Panelists Attending the 2020 Washington Writers Conference

It’s with sadness that we announce the 2020 Washington Writers Conference is canceled. Please read the full announcement here. Contact us at [email protected] with questions.


Elliot Ackerman is the author of the novels Red Dress in Black and White, Waiting for Eden, Dark at the Crossing, and Green on Blue, as well as the memoir Places and Names: On War, Revolution and Returning. His books have been nominated for the National Book Award, the Andrew Carnegie Medal in both fiction and nonfiction, and the Dayton Literary Peace Prize. His writing often appears in Esquire, the New Yorker, and TIME Magazine, and his stories have been included in The Best American Short Stories and The Best American Travel Writing. He is both a former White House Fellow and Marine, and served five tours of duty in Iraq and Afghanistan, where he received the Silver Star, the Bronze Star for Valor, and the Purple Heart. He divides his time between New York City and Washington, DC.

Kim Alexander grew up in the wilds of Long Island, NY, and slowly drifted south until she reached Key West. After spending 10 rum-soaked years as a DJ in the Keys, she moved to Washington, DC, where she lives with two cats, an angry fish, and her extremely patient husband, who tells her she needs to write at least 10 more books if she intends to retire to Thailand, so thank you for your patronage.

Naren Aryal is CEO and publisher of Mascot Books/Amplify Publishing, one of the fastest-growing and most respected hybrid publishing houses. 

Kevin Atticks is publisher at Apprenctice House, the nation's first entirely student-managed book publisher, based at Loyola University Maryland.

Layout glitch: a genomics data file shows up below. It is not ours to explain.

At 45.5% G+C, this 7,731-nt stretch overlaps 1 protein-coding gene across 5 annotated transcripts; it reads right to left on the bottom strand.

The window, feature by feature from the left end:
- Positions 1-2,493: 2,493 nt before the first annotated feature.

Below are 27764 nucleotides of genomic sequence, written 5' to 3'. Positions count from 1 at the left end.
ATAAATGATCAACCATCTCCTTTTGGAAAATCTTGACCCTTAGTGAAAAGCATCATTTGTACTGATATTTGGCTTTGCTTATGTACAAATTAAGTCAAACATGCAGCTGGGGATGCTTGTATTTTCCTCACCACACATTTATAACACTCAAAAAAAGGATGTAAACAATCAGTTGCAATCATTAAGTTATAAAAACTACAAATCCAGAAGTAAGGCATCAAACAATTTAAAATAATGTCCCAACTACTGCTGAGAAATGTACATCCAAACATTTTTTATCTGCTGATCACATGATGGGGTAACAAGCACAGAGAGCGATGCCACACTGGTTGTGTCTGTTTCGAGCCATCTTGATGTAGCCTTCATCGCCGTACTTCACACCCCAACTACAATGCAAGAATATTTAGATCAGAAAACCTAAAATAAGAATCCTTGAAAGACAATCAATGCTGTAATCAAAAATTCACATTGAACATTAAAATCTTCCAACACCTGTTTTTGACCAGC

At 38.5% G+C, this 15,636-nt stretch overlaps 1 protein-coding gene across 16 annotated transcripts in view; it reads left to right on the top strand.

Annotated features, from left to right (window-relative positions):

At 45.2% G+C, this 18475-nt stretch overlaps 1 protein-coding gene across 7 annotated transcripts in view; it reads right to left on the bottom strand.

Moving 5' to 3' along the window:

Mariah Barber

Cathy Barrow is an award-winning author, knitter, traveler, cook, teacher, and gardener. Published in the New York Times, the Washington Post, Serious Eats, Food52, the Local Palate, Garden & Gun, Southern Living, NPR, and National Geographic, Cathy believes in the power of home cooking and the stories that connect us to food, culture, home, friends, and family.

Louis Bayard’s acclaimed historical novels include Courting Mr. Lincoln, Roosevelt's Beast, The School of Night, The Black Tower, The Pale Blue Eye, and Mr. Timothy, as well as the highly praised young-adult novel Lucky Strikes. A New York Times Notable author, he has been nominated for both the Edgar and Dagger awards, and his story “Banana Triangle Six” was chosen for The Best American Mystery Stories 2018. His reviews and articles have appeared in the New York Times, the Washington Post, the Los Angeles Times, and Salon. An instructor at George Washington University, he is a board member for the PEN/Faulkner Foundation and author of the popular “Downton Abbey” recaps for the New York Times.